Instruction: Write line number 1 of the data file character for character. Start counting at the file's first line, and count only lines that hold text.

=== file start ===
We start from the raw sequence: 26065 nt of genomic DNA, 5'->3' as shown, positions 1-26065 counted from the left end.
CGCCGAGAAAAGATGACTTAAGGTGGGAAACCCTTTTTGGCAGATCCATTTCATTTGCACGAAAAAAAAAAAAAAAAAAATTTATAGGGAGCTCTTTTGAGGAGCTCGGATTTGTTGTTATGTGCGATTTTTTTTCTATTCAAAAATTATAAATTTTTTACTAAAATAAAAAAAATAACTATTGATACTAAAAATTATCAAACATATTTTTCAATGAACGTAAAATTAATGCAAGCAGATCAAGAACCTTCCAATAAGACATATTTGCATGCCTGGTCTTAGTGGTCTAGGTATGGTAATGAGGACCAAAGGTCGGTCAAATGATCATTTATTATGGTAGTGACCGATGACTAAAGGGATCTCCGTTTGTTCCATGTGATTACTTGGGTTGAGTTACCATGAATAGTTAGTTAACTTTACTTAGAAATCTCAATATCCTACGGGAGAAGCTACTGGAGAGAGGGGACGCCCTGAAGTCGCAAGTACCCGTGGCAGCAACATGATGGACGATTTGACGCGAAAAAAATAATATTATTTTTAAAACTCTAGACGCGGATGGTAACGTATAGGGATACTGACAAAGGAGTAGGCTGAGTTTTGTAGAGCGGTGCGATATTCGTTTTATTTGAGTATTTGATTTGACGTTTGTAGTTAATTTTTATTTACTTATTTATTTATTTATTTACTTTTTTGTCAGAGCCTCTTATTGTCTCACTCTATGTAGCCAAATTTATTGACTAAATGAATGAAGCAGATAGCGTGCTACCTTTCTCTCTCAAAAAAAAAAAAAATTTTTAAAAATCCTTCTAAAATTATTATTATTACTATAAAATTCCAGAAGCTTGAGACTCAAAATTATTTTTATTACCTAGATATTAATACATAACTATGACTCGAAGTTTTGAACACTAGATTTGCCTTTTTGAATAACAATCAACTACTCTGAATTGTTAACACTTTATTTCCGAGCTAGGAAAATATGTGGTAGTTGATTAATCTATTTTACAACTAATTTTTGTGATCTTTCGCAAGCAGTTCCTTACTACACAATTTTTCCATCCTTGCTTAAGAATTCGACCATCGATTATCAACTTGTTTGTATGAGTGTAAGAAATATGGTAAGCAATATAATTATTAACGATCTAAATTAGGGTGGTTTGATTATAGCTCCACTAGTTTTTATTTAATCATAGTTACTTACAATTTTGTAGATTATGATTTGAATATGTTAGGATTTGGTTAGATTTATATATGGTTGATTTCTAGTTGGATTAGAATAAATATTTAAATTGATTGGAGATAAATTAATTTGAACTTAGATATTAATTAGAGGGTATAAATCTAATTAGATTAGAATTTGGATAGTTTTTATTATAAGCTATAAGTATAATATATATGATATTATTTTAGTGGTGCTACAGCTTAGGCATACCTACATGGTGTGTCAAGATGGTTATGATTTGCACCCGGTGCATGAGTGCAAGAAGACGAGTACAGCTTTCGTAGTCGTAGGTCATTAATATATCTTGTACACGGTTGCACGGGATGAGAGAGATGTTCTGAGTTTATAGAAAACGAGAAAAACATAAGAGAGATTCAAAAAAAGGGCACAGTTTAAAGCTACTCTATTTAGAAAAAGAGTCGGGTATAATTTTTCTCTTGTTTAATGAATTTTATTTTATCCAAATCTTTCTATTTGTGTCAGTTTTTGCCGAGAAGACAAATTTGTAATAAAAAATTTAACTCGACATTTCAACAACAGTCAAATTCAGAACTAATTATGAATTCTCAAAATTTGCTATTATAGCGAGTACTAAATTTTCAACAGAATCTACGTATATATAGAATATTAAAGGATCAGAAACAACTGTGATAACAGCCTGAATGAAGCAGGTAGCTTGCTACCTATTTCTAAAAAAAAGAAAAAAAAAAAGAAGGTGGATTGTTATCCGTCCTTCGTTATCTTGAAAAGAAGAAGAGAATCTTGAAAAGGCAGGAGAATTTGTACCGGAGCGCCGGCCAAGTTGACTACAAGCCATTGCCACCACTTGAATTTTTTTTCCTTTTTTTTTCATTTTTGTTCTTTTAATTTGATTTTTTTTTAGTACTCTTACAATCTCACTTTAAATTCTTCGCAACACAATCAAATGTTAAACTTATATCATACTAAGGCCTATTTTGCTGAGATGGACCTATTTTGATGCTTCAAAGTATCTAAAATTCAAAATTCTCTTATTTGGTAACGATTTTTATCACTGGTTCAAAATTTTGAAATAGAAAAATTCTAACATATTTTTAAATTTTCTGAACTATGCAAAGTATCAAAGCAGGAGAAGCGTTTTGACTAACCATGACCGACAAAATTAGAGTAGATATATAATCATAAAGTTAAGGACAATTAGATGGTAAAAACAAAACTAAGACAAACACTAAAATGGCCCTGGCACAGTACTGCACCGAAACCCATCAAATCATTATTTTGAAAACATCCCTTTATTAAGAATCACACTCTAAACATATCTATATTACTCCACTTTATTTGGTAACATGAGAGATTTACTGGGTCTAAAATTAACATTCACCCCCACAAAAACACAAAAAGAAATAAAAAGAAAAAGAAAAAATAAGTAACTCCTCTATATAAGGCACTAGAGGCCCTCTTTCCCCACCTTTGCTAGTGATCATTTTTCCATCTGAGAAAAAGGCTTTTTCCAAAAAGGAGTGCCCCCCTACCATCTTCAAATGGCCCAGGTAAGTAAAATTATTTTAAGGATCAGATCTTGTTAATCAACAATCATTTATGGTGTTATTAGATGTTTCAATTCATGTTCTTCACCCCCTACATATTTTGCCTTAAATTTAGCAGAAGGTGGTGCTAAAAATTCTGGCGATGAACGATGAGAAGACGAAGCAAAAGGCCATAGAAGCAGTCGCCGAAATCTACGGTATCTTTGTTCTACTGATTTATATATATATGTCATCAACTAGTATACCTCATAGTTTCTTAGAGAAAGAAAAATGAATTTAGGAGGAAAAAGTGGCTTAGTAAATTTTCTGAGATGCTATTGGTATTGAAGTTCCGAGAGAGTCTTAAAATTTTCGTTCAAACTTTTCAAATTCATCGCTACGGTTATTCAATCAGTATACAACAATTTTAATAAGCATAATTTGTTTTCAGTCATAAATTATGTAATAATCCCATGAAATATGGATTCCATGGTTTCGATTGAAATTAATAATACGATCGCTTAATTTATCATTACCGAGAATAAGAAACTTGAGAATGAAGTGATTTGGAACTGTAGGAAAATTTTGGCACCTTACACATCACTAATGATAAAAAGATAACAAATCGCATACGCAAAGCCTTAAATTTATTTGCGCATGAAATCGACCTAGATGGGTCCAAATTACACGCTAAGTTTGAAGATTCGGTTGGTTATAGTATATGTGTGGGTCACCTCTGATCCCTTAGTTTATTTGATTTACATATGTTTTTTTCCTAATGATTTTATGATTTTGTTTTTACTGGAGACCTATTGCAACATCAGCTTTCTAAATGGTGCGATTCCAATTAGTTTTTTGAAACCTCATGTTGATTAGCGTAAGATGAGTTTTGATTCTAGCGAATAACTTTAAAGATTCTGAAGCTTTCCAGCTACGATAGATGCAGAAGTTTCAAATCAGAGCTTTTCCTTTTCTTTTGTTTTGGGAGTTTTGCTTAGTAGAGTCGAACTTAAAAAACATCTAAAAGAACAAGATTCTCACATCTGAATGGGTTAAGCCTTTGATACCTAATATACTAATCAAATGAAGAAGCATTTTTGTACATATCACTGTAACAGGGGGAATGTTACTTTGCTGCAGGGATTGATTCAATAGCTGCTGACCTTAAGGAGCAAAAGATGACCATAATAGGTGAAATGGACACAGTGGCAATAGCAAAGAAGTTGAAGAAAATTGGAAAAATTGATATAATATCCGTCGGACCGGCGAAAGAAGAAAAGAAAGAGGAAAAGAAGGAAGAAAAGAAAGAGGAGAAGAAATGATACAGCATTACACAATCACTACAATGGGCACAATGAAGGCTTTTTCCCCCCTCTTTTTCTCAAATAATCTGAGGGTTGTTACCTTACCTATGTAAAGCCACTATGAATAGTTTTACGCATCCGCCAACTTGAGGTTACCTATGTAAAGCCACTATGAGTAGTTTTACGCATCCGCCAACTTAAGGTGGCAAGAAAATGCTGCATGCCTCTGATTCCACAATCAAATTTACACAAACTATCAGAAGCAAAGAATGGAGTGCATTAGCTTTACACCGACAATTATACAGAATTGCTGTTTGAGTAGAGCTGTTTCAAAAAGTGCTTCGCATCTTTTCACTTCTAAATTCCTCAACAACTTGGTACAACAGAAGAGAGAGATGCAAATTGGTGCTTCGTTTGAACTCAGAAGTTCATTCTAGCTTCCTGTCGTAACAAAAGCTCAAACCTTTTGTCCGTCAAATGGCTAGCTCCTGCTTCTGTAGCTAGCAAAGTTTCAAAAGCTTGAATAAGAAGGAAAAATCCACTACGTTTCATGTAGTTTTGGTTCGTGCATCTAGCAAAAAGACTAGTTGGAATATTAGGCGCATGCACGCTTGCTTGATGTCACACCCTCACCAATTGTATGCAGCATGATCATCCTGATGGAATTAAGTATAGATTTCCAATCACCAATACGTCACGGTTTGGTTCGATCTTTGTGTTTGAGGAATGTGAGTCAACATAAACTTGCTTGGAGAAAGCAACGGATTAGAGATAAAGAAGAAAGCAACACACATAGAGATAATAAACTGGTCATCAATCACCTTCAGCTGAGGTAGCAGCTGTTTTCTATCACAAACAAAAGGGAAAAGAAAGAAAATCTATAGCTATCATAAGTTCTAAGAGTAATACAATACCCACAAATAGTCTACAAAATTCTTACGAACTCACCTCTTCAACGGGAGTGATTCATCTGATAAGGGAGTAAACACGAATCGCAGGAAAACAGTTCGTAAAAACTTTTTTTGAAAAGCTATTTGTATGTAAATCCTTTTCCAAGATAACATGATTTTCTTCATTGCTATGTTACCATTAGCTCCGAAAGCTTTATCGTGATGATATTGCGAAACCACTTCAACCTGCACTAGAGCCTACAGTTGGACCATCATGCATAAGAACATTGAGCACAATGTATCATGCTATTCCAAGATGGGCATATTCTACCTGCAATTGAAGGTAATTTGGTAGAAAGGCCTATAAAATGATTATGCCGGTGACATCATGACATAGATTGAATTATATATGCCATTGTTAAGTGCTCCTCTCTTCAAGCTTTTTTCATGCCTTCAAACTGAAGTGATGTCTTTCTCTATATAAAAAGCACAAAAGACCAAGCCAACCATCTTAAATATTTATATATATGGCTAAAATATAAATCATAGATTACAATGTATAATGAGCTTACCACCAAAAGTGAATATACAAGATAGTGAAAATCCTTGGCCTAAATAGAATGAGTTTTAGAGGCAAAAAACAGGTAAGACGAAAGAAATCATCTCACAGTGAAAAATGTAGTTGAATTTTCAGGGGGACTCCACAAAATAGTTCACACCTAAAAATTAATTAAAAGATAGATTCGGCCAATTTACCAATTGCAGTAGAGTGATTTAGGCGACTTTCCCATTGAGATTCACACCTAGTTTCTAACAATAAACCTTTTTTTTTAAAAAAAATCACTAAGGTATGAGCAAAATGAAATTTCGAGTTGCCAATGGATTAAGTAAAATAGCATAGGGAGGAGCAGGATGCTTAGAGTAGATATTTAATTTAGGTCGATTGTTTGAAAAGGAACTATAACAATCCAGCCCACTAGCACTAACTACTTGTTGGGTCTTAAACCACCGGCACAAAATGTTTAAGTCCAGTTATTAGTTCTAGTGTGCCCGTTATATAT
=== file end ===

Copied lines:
We start from the raw sequence: 26065 nt of genomic DNA, 5'->3' as shown, positions 1-26065 counted from the left end.